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“In the early 1950s, the Dayak people of Borneo suffered from malaria.
The World Health Organization had a solution: it sprayed large amounts of DDT
to kill the mosquitoes that carried the malaria. The mosquitoes died; the malaria
declined – so far, so good. But there were side effects. Among the first
was that the roofs of people's houses began to fall down on their heads. It
seemed that the DDT was also killing a parasitic wasp that had previously controlled
thatch-eating caterpillars. Worse, the DDT-poisoned insects were eaten by geckoes,
which were eaten by cats. The cats started to die, the rats flourished, and
the people were threatened by potential outbreaks of typhus and plague. To cope
with these problems, which it had itself created, the WHO was obliged to parachute
14,000 live cats into Borneo.
This tale about a lack of whole-systems thinking underscores that if we
don't understand how things are connected, then often the cause of problems
is the solution.
But if we harness hidden connections, we can often solve
or avoid a problem in a way that also solves or avoids many others without making
new ones – before someone needs to parachute more cats.” (Rocky
Mountain Institute, September, 2002)
Many credit unions are disappointed with their project management efforts –
missed deadlines, wasted time and misspent money – resulting in organizational
fatigue. In many cases it is a lack of whole-systems thinking – not understanding
the key ‘connections’ of the project management process –
that is blocking their successes.
Project Management is a system of ‘connections’ working
together – rather than discrete activities working separately.
This system of ‘connections’ is made up of several key
elements. These elements are:
Gaps might exist in your Project Management system of ‘connections’!
Prioritizing Projects: Prioritizing is critical to the entire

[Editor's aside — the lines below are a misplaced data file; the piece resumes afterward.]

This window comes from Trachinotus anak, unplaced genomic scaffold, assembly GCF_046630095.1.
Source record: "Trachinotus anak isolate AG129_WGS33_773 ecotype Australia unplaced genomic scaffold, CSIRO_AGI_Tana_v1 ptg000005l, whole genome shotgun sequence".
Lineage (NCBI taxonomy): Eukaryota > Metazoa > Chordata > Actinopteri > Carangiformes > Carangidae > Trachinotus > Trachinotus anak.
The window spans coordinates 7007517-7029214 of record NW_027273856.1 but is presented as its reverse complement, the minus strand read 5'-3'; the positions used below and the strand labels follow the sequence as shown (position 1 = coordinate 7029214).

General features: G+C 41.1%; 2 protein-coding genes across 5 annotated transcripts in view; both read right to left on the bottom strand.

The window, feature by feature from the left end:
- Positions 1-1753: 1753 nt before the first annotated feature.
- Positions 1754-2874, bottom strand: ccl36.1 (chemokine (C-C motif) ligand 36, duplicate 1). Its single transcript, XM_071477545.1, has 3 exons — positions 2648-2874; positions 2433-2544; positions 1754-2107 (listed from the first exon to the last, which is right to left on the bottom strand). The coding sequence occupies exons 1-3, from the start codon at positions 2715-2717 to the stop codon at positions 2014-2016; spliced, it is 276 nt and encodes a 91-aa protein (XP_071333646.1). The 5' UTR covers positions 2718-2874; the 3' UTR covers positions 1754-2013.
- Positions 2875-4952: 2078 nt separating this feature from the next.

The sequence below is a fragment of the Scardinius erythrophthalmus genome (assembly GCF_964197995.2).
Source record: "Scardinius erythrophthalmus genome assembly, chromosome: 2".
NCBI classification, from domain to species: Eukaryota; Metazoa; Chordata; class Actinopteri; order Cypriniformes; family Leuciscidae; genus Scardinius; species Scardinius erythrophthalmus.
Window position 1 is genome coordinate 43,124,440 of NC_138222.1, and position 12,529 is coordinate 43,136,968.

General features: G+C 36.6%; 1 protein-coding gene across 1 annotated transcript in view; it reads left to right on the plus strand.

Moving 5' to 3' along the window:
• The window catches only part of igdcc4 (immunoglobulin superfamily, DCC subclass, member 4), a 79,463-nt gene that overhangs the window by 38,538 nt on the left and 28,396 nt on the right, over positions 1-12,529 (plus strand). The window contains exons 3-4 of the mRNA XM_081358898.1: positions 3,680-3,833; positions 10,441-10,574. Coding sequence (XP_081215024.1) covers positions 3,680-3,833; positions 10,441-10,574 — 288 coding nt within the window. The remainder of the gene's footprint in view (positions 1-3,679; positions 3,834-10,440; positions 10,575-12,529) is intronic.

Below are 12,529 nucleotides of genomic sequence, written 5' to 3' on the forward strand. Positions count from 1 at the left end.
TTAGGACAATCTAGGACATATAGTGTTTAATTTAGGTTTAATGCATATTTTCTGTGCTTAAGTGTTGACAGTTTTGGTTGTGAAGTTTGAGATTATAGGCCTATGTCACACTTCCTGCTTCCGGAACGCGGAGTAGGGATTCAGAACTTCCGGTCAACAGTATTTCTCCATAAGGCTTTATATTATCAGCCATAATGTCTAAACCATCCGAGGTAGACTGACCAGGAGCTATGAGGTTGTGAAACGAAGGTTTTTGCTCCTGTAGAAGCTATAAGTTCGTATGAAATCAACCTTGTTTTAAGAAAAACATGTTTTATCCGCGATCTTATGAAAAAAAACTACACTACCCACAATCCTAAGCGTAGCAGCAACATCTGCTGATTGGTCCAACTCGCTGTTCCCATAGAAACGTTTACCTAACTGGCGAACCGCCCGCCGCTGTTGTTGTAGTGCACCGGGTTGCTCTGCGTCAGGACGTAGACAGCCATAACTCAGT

process of project management, yet is often not done. Determine a process whereby
the executive team ‘votes’ on a priority order listing of ‘current,
queued, and dropped’ projects. If executives don’t prioritize, then
by default they have abdicated ‘what gets done and when’ to the
people who actually have to do the work, whom may not have all the facts to
make the same choices the executive team would.
Project Business Case to Establish ROI: As credit unions grow,
it's important that both a framework, and attention, be brought to project management.
Each strategic project needs a Business Case. A Business Case defines each project
and lays out the case (the ‘why’ and the ‘how’) for
executing it. Included is a high-level alignment statement with the credit union’s
strategy, broad objectives, risks, estimated cost and effort, talent, resources,
team authority, and project scope.
Project Charter/Plan: The Project Charter/Plan includes developing
the detailed scope, authority and evaluation criteria, as well as selecting
the most effective talent for team members. This is the constant touch point
to ensure the related Project Schedule is constantly aligned.
Project Schedule (Deliverables and Tasks): The Project Charter/Plan
results in the Project Schedule Guide, which becomes necessary to develop the
project milestones and tasks, track due dates, completion dates, and resources,
as well as to note knowledge learned. The goals are to keep the project on track
and to reduce the learning curve for the next team who works on a similar project.
Project Meeting Management: Project members must ensure that
a meeting framework is followed, including agenda, team member preparation,
minutes, team member discussion and decisions. In addition, follow-up items
should be captured, together with all project information being organized and
made easily accessible for staff to see.
Project Training: Often, managers put themselves on all the
project teams because they ‘want to know what is going on.’ If there
is a project management process that is followed and an effective project training
program developed for staff, managers and executives can be ‘coaches’
rather than ‘players.’ They can build staff leadership through delegation
– and spend time more wisely doing other important work.
Project Communications: Ensuring that a granular and ‘big
picture’ view of how all these elements are being leveraged allows executives,
managers and staff to quickly and easily access or distribute project(s) updates.
Consequently, better decisions can be made concerning all strategy projects,
resources, and results.
What can the right Project Management system of ‘connections’
do for you?
Based on a survey conducted this year by Cardwell, when a project management
system of connections was followed, credit unions achieved the following results:
projects were completed at least 30% faster, managers got back an average of
4 hours per week to do other important work, and project quality became at least
To answer your questions about effective Project Management, please contact:
Jim Cardwell — email@example.com
— (800) 395-1410 or
Karla Norwood — firstname.lastname@example.org
— (800) 395-1410
November 29, 2004
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